In December 2017 the International Telecommunications Union released a report on electronic waste (e-waste). It lambasted New Zealand and Australia for their lack of effort acknowledging what is a major environmental problem in both countries. 89,000 tons per annum are thought to be generated in New Zealand, of which only about 900 tons actually gets properly processed. This is what prompted the harsh I.T.U. comments, and the blasting by New Zealand e-waste campaigner, Laurence Zwimpfer. That blasting of New Zealand inspired me to write a Diploma dissertation of about 8,000 words on the subject.
My key findings were:
- A basic lack of awareness around e-waste does exist in New Zealand at all levels
- Official agencies at all levels are not doing enough to address the issue
- Responses so far have been ad hoc in nature with no national oversight
- Business opportunities exist for those wishing to take advantage of the “Urban Mine”
I made inquiries with City, District, Regional councils as well as the Ministry for Environment and Ministry for Consumer Affairs on how they perceive e-waste as an issue and what they are doing to deal with it. I used a survey of about 40 people to find out what members of the public thought about e-waste as an issue and their perceptions of New Zealand’s response.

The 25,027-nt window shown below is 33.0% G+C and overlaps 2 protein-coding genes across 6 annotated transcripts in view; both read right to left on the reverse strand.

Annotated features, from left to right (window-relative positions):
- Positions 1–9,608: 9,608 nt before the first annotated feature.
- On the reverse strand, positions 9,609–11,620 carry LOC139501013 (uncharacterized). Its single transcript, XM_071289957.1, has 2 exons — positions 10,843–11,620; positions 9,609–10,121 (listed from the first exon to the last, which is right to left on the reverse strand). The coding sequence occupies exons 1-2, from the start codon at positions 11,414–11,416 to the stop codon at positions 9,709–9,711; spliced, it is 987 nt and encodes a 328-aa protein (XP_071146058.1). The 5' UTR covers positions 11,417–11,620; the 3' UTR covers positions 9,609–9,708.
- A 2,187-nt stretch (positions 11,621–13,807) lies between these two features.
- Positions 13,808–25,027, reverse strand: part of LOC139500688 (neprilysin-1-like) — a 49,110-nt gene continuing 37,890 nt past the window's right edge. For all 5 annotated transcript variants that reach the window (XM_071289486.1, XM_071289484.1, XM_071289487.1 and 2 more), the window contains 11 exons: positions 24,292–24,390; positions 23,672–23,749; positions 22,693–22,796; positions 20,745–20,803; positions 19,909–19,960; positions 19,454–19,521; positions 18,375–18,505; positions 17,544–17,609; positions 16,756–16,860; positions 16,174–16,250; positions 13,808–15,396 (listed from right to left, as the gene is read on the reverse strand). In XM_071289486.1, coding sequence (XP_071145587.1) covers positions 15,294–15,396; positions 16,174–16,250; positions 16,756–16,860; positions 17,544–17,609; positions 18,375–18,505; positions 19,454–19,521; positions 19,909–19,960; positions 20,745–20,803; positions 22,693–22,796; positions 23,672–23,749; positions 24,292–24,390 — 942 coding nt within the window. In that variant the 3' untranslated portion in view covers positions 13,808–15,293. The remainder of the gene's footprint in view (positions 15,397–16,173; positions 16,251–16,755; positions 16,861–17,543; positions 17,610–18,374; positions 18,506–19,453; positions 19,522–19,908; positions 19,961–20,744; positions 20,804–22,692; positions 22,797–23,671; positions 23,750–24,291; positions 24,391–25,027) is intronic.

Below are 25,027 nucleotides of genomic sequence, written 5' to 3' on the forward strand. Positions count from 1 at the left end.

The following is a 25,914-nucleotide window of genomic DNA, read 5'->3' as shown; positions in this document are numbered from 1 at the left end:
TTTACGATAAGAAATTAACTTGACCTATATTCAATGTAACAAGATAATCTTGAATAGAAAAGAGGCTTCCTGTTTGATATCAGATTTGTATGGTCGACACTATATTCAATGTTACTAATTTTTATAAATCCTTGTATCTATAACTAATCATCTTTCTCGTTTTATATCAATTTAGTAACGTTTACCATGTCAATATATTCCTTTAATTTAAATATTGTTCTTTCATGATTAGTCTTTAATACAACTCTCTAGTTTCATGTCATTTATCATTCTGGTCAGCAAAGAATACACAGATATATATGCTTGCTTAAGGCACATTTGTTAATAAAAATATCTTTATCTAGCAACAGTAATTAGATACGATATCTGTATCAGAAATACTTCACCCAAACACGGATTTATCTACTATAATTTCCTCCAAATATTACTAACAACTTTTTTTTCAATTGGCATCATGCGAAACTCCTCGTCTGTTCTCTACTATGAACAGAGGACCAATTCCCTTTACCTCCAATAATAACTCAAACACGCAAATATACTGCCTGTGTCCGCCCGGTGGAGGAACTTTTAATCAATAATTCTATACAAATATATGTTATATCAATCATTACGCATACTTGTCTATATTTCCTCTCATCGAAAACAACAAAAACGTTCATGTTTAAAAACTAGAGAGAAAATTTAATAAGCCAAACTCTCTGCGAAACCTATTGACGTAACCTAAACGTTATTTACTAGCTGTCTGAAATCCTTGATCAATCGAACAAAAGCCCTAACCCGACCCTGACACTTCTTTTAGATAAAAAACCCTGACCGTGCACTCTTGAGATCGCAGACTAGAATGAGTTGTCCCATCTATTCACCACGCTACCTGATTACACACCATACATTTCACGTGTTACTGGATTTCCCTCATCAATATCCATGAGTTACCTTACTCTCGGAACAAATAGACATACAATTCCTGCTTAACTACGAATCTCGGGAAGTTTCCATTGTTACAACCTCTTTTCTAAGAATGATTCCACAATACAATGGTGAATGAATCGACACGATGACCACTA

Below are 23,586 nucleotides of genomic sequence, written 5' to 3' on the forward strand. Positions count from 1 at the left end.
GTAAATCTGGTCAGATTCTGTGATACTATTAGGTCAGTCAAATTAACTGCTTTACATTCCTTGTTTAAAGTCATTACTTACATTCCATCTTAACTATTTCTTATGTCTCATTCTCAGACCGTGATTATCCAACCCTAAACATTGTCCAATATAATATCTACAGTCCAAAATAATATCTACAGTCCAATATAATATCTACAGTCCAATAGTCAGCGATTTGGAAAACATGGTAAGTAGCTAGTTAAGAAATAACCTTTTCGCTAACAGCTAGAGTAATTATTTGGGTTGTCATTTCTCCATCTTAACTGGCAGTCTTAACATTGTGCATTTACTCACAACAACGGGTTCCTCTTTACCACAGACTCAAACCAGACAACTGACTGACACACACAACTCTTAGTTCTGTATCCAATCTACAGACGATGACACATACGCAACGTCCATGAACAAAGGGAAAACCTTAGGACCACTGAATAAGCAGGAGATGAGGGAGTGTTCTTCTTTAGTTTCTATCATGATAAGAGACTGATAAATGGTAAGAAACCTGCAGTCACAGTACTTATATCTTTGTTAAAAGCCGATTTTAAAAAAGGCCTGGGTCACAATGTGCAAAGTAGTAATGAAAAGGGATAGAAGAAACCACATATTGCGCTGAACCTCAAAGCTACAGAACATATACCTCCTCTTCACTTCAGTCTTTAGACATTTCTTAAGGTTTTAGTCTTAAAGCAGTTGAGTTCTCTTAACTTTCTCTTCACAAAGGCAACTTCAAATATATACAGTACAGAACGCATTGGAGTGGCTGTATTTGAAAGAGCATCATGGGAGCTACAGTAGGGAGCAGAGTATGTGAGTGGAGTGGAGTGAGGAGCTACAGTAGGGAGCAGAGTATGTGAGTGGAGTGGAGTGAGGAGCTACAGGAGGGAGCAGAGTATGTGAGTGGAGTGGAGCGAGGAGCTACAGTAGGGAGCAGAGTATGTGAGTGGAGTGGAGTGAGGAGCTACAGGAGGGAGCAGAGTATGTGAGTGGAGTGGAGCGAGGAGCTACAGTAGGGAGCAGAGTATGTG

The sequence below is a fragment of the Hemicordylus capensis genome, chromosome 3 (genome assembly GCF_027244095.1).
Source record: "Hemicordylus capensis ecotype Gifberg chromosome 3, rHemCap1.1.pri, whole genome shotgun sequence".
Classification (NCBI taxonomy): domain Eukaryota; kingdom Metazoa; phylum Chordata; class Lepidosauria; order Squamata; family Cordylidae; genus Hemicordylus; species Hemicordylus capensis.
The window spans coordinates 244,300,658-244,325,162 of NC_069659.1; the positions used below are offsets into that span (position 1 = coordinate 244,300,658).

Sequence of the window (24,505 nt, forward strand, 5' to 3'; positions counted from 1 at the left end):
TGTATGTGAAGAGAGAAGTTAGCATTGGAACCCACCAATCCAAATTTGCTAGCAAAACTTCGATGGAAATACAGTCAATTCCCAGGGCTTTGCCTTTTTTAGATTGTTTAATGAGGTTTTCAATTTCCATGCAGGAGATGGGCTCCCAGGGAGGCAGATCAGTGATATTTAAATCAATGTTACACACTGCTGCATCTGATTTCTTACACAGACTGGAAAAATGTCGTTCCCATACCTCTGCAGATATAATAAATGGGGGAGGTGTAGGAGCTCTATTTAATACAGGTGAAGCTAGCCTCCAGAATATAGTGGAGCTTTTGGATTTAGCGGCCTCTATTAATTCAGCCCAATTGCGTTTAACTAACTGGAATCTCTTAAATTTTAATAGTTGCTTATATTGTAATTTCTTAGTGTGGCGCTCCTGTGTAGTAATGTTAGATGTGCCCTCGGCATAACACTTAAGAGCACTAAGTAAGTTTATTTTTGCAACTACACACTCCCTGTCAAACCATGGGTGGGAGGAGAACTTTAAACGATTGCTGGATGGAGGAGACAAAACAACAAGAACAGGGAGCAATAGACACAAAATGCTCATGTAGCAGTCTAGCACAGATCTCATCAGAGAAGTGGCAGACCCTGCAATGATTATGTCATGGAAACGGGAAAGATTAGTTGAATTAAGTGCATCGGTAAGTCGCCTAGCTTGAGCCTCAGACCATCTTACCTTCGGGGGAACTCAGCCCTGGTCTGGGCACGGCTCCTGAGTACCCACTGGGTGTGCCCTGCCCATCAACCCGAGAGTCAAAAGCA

The results were loud and clear. New Zealanders have a basic awareness of it, but do not know what their local council is doing, how to safely dispose of devices that no longer work or what the risks are. There was also little understanding of what is happening in the private sector regarding electronic waste. A few issues had to be understood such as people’s attitudes to faulty devices fixed instead of replaced and how the depreciation of value over the years influenced them.
Significant business opportunities exist for people wanting to develop e-waste extraction businesses. New Zealand has very little – if any – in the way of this so far. No framework under which such enterprises could operate has been established, and regulatory guidelines for handling the more toxic elements such as Cadmium (Cd), which goes into cadmium-nickel batteries will need to be established as well. Significant quantities of gold (600kg/p.a.), copper (600t/p.a.) along with unknown quantities of silver, palladium and other elements are waiting to be recovered.
Whilst New Zealand is lagging behind, it is more consistent with the third world nations such as India and Iran; Ghana and Colombia. E.U nations, plus Japan were found to be investing significant money and resources into developing comprehensive e-waste management plans and research into how it can be recycled.
My conclusions were that:
- New Zealanders have a basic awareness of the term e-waste – most had heard of it
- Much potential for the concept of the “urban mine”, where recycling elements from e-waste could become quite profitable business with both environmental and economic benefits
- All sectors of New Zealand need to do more to know and understand e-waste as an issue